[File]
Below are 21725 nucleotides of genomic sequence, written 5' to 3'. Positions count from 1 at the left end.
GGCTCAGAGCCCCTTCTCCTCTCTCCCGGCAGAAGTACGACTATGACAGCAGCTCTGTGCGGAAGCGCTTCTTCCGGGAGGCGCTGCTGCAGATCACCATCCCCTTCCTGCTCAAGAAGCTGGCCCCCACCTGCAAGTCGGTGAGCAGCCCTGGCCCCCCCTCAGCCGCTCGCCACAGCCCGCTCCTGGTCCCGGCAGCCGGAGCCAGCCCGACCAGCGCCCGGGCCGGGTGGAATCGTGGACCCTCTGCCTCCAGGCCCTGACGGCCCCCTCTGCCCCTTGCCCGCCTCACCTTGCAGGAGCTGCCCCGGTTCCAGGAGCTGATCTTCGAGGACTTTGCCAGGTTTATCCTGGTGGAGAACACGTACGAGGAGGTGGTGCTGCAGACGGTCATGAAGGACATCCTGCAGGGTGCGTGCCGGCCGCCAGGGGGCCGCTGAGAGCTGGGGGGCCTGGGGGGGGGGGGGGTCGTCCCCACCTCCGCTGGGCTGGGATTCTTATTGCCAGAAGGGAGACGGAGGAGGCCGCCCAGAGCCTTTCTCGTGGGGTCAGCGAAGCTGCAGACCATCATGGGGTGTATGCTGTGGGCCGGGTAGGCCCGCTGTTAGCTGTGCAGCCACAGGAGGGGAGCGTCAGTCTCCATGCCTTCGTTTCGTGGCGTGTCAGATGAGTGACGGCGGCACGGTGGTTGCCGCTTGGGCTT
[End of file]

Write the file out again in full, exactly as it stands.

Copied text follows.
Below are 21725 nucleotides of genomic sequence, written 5' to 3'. Positions count from 1 at the left end.
GGCTCAGAGCCCCTTCTCCTCTCTCCCGGCAGAAGTACGACTATGACAGCAGCTCTGTGCGGAAGCGCTTCTTCCGGGAGGCGCTGCTGCAGATCACCATCCCCTTCCTGCTCAAGAAGCTGGCCCCCACCTGCAAGTCGGTGAGCAGCCCTGGCCCCCCCTCAGCCGCTCGCCACAGCCCGCTCCTGGTCCCGGCAGCCGGAGCCAGCCCGACCAGCGCCCGGGCCGGGTGGAATCGTGGACCCTCTGCCTCCAGGCCCTGACGGCCCCCTCTGCCCCTTGCCCGCCTCACCTTGCAGGAGCTGCCCCGGTTCCAGGAGCTGATCTTCGAGGACTTTGCCAGGTTTATCCTGGTGGAGAACACGTACGAGGAGGTGGTGCTGCAGACGGTCATGAAGGACATCCTGCAGGGTGCGTGCCGGCCGCCAGGGGGCCGCTGAGAGCTGGGGGGCCTGGGGGGGGGGGGGGTCGTCCCCACCTCCGCTGGGCTGGGATTCTTATTGCCAGAAGGGAGACGGAGGAGGCCGCCCAGAGCCTTTCTCGTGGGGTCAGCGAAGCTGCAGACCATCATGGGGTGTATGCTGTGGGCCGGGTAGGCCCGCTGTTAGCTGTGCAGCCACAGGAGGGGAGCGTCAGTCTCCATGCCTTCGTTTCGTGGCGTGTCAGATGAGTGACGGCGGCACGGTGGTTGCCGCTTGGGCTT